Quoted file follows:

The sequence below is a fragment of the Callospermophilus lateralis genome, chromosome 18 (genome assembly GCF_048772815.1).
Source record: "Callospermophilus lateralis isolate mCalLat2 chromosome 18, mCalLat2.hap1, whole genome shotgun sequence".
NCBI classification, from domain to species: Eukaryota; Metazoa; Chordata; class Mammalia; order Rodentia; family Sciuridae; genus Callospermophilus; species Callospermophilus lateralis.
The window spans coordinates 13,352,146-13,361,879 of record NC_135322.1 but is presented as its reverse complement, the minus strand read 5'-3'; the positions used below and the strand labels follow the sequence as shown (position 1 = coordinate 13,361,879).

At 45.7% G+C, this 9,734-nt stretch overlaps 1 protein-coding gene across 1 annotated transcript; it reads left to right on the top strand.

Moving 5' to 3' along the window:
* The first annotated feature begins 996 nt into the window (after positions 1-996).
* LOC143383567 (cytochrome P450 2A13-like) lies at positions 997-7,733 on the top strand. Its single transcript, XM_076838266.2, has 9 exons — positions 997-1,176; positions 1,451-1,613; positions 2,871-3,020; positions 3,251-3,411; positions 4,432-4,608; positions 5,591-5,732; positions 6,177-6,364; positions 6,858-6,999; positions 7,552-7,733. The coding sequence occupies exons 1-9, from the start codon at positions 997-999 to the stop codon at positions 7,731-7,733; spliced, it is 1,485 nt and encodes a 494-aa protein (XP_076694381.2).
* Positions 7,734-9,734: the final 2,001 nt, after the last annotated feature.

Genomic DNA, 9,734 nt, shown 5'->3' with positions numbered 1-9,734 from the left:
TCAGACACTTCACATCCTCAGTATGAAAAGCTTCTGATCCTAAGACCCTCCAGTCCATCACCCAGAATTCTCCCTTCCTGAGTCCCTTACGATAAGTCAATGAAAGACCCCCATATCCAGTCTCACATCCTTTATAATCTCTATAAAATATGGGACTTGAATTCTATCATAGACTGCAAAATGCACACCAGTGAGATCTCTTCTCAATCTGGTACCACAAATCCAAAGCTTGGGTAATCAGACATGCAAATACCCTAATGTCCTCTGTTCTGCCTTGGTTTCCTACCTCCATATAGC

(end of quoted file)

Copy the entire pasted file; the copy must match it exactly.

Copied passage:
The sequence below is a fragment of the Callospermophilus lateralis genome, chromosome 18 (genome assembly GCF_048772815.1).
Source record: "Callospermophilus lateralis isolate mCalLat2 chromosome 18, mCalLat2.hap1, whole genome shotgun sequence".
NCBI classification, from domain to species: Eukaryota; Metazoa; Chordata; class Mammalia; order Rodentia; family Sciuridae; genus Callospermophilus; species Callospermophilus lateralis.
The window spans coordinates 13,352,146-13,361,879 of record NC_135322.1 but is presented as its reverse complement, the minus strand read 5'-3'; the positions used below and the strand labels follow the sequence as shown (position 1 = coordinate 13,361,879).

At 45.7% G+C, this 9,734-nt stretch overlaps 1 protein-coding gene across 1 annotated transcript; it reads left to right on the top strand.

Moving 5' to 3' along the window:
* The first annotated feature begins 996 nt into the window (after positions 1-996).
* LOC143383567 (cytochrome P450 2A13-like) lies at positions 997-7,733 on the top strand. Its single transcript, XM_076838266.2, has 9 exons — positions 997-1,176; positions 1,451-1,613; positions 2,871-3,020; positions 3,251-3,411; positions 4,432-4,608; positions 5,591-5,732; positions 6,177-6,364; positions 6,858-6,999; positions 7,552-7,733. The coding sequence occupies exons 1-9, from the start codon at positions 997-999 to the stop codon at positions 7,731-7,733; spliced, it is 1,485 nt and encodes a 494-aa protein (XP_076694381.2).
* Positions 7,734-9,734: the final 2,001 nt, after the last annotated feature.

Genomic DNA, 9,734 nt, shown 5'->3' with positions numbered 1-9,734 from the left:
TCAGACACTTCACATCCTCAGTATGAAAAGCTTCTGATCCTAAGACCCTCCAGTCCATCACCCAGAATTCTCCCTTCCTGAGTCCCTTACGATAAGTCAATGAAAGACCCCCATATCCAGTCTCACATCCTTTATAATCTCTATAAAATATGGGACTTGAATTCTATCATAGACTGCAAAATGCACACCAGTGAGATCTCTTCTCAATCTGGTACCACAAATCCAAAGCTTGGGTAATCAGACATGCAAATACCCTAATGTCCTCTGTTCTGCCTTGGTTTCCTACCTCCATATAGC